The information on the website was posted to be educational. Sometimes pictures we post may be funny, some may be sad, some may find them to be cute or inspirational. We have every emotion you could imagine running through our minds at one point or another when creating new pages and posting to our Facebook page. We get private messages constantly, which we do not mind, but there have been a lot of times when the person asking the questions clearly hasn't done their homework. It can be extremely exhausting and frustrating, as a pig parent, to answer these very basic questions while being politically correct. We quickly learned that kindness will always take you further than a bitter attitude. People reach out for help because they need help, not a lecture about how they should've researched before bringing a pig home. Sometimes, it is hard not to say that because that is the feeling we sometimes get. Everyone has a different background, varying degrees of knowledge about pigs and some think they know more than they actually do. We do not claim to know everything there is to know about pigs, but between everyone who is a part of our team? We can usually pull our resources together to help with any questions that are asked. There are times when a pig just needs a vet and no amount of information is helpful and ONLY a vet should be involved. If we advise you that your pig needs to be seen ASAP, that is because we feel like your situation is urgent and truly feel like your pig is at risk if not seen and treated by a licensed veterinarian.
Negativity isn't something we endorse, tolerate, engage in or condone. We try very hard to treat everyone with respect, we do not belittle anyone who reaches out for help and we will go above and beyond to help anyone who does chose to contact us, whether that be via Facebook, private message or email. Everyone was new to pigs at one point or another. For example, when I got my first pig, there was no Facebook, there were no groups that were around to answer any questions about my pig. This is one of the reasons why we created one. (Mini Pig Info Group) But we also understand that not everyone has access to social media or choses to have a Facebook page or Instagram account which is why we felt it was so important to create a website for those who were searching for answers and finding it difficult to sort through the responses to get an accurate answer. We don't necessarily have all the answers to every question...but we do have a team of people that we can consult that DO know the answers. Some of our mini pig info team works behind the scenes and are a blessing to everyone in the pig community. We have vet support, rescue support and other experienced piggy parent support and we are grateful for them all. What each person brings to the table is a unique point of view and options that some of us may not have known were available. If you haven't made the decision to get a pig, please read some of our articles that discuss things you should consider before getting a pig to be sure a pig is the right pet for you. You can start by clicking here.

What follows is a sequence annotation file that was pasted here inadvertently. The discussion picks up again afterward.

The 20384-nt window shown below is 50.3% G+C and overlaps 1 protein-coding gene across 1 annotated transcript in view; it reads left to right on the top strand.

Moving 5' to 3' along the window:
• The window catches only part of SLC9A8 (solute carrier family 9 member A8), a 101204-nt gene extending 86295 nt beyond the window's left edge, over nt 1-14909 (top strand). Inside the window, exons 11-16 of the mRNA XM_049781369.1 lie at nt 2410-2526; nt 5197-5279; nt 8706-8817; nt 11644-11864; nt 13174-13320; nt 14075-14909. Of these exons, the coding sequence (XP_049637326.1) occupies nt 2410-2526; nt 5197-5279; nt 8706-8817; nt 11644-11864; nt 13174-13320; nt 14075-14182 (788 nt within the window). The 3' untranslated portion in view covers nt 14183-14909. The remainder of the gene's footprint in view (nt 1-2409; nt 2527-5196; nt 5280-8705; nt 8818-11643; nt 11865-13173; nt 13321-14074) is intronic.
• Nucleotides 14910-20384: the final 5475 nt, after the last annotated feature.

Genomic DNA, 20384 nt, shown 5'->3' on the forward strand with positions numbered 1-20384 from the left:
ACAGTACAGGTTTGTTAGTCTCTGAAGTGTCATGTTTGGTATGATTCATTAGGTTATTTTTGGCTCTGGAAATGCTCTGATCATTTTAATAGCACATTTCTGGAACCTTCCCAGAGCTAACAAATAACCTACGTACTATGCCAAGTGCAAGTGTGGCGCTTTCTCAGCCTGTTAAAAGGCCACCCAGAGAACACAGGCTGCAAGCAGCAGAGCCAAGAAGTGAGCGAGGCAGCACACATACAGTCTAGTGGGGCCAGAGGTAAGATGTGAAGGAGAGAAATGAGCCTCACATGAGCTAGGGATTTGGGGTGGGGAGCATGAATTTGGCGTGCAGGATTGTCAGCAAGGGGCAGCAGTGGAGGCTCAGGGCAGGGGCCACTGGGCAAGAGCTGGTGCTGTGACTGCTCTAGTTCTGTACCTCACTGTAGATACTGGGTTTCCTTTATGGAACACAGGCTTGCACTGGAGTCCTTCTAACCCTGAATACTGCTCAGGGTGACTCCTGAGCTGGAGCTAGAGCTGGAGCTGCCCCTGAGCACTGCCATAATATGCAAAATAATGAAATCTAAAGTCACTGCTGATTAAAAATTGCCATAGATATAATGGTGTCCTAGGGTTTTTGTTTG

Our goal is to give accurate, up to date information to those who need it and to educate anyone who wants to learn about pigs. We do not make money by working on this website, we do not get paid for answering questions, we have nothing to sell. Therefore, we have nothing to gain by doing what we are doing. Everyone on the MPI team does it for the love of pigs. Thats it. We love our pigs, we love your pigs, we love everyones pigs and never want to see any of them mistreated. Our mission is to advocate and protect pigs and we like to bring awareness to the good pig rescues, mainly so people know they're out there. I wasn't aware of the unwanted/homeless pig problem until about 3 years ago. I had NO idea there were so many pigs searching for a loving family and it makes me sad to see there are so many more that need homes because a family wasn't prepared for a pig to begin with. We have many many pages on the website to help guide you through the various stages of a pigs life. Our new piggy parent section is a great place to start if you are new to pigs and have already brought a pig home. You can click here to read that section. The website is as all-inclusive as possible, but it will never be done. We constantly add information and pictures and improve on what's already there. So please check back often for updates. Please let us know if there is something you feel needs to be added to the website too. We are always looking for new information, new techniques and additional resources for others to have at their disposal.